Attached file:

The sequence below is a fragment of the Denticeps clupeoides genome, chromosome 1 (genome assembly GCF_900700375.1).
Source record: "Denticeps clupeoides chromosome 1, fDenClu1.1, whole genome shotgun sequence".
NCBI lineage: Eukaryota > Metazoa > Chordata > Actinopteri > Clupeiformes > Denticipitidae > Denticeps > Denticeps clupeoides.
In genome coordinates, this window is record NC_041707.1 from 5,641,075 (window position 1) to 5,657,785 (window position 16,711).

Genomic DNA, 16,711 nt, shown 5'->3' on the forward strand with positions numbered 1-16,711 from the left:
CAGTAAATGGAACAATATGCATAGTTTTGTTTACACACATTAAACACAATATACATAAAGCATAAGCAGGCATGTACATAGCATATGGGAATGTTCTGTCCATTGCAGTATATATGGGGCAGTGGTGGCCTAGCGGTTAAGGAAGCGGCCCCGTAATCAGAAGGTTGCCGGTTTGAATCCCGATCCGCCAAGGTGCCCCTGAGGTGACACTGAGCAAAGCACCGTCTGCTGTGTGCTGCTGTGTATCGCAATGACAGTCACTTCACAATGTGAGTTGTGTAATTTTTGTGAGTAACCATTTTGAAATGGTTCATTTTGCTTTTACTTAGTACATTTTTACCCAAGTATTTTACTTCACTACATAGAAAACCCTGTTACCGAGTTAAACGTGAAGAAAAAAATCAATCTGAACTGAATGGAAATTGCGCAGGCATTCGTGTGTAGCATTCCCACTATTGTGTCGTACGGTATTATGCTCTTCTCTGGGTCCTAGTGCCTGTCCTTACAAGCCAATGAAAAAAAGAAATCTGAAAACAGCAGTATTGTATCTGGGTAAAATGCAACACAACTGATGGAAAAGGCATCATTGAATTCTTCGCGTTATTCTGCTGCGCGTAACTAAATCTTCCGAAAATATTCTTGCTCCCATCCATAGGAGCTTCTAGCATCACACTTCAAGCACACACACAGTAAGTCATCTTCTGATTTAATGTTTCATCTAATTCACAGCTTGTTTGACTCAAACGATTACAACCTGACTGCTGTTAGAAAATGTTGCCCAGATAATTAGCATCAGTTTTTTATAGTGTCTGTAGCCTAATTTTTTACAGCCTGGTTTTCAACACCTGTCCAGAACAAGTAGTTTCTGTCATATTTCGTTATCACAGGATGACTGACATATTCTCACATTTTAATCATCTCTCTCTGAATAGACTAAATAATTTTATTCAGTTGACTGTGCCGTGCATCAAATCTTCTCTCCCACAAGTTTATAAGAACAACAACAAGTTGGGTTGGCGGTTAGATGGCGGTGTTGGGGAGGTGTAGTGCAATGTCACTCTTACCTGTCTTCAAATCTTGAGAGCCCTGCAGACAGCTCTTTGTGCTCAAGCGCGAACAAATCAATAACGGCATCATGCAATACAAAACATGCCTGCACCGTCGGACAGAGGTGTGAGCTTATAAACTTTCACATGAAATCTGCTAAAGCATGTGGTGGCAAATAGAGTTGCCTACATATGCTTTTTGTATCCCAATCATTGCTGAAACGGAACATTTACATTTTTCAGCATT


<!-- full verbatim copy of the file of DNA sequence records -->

The sequence below is a fragment of the Denticeps clupeoides genome, chromosome 1 (genome assembly GCF_900700375.1).
Source record: "Denticeps clupeoides chromosome 1, fDenClu1.1, whole genome shotgun sequence".
NCBI lineage: Eukaryota > Metazoa > Chordata > Actinopteri > Clupeiformes > Denticipitidae > Denticeps > Denticeps clupeoides.
In genome coordinates, this window is record NC_041707.1 from 5,641,075 (window position 1) to 5,657,785 (window position 16,711).

Genomic DNA, 16,711 nt, shown 5'->3' on the forward strand with positions numbered 1-16,711 from the left:
CAGTAAATGGAACAATATGCATAGTTTTGTTTACACACATTAAACACAATATACATAAAGCATAAGCAGGCATGTACATAGCATATGGGAATGTTCTGTCCATTGCAGTATATATGGGGCAGTGGTGGCCTAGCGGTTAAGGAAGCGGCCCCGTAATCAGAAGGTTGCCGGTTTGAATCCCGATCCGCCAAGGTGCCCCTGAGGTGACACTGAGCAAAGCACCGTCTGCTGTGTGCTGCTGTGTATCGCAATGACAGTCACTTCACAATGTGAGTTGTGTAATTTTTGTGAGTAACCATTTTGAAATGGTTCATTTTGCTTTTACTTAGTACATTTTTACCCAAGTATTTTACTTCACTACATAGAAAACCCTGTTACCGAGTTAAACGTGAAGAAAAAAATCAATCTGAACTGAATGGAAATTGCGCAGGCATTCGTGTGTAGCATTCCCACTATTGTGTCGTACGGTATTATGCTCTTCTCTGGGTCCTAGTGCCTGTCCTTACAAGCCAATGAAAAAAAGAAATCTGAAAACAGCAGTATTGTATCTGGGTAAAATGCAACACAACTGATGGAAAAGGCATCATTGAATTCTTCGCGTTATTCTGCTGCGCGTAACTAAATCTTCCGAAAATATTCTTGCTCCCATCCATAGGAGCTTCTAGCATCACACTTCAAGCACACACACAGTAAGTCATCTTCTGATTTAATGTTTCATCTAATTCACAGCTTGTTTGACTCAAACGATTACAACCTGACTGCTGTTAGAAAATGTTGCCCAGATAATTAGCATCAGTTTTTTATAGTGTCTGTAGCCTAATTTTTTACAGCCTGGTTTTCAACACCTGTCCAGAACAAGTAGTTTCTGTCATATTTCGTTATCACAGGATGACTGACATATTCTCACATTTTAATCATCTCTCTCTGAATAGACTAAATAATTTTATTCAGTTGACTGTGCCGTGCATCAAATCTTCTCTCCCACAAGTTTATAAGAACAACAACAAGTTGGGTTGGCGGTTAGATGGCGGTGTTGGGGAGGTGTAGTGCAATGTCACTCTTACCTGTCTTCAAATCTTGAGAGCCCTGCAGACAGCTCTTTGTGCTCAAGCGCGAACAAATCAATAACGGCATCATGCAATACAAAACATGCCTGCACCGTCGGACAGAGGTGTGAGCTTATAAACTTTCACATGAAATCTGCTAAAGCATGTGGTGGCAAATAGAGTTGCCTACATATGCTTTTTGTATCCCAATCATTGCTGAAACGGAACATTTACATTTTTCAGCATT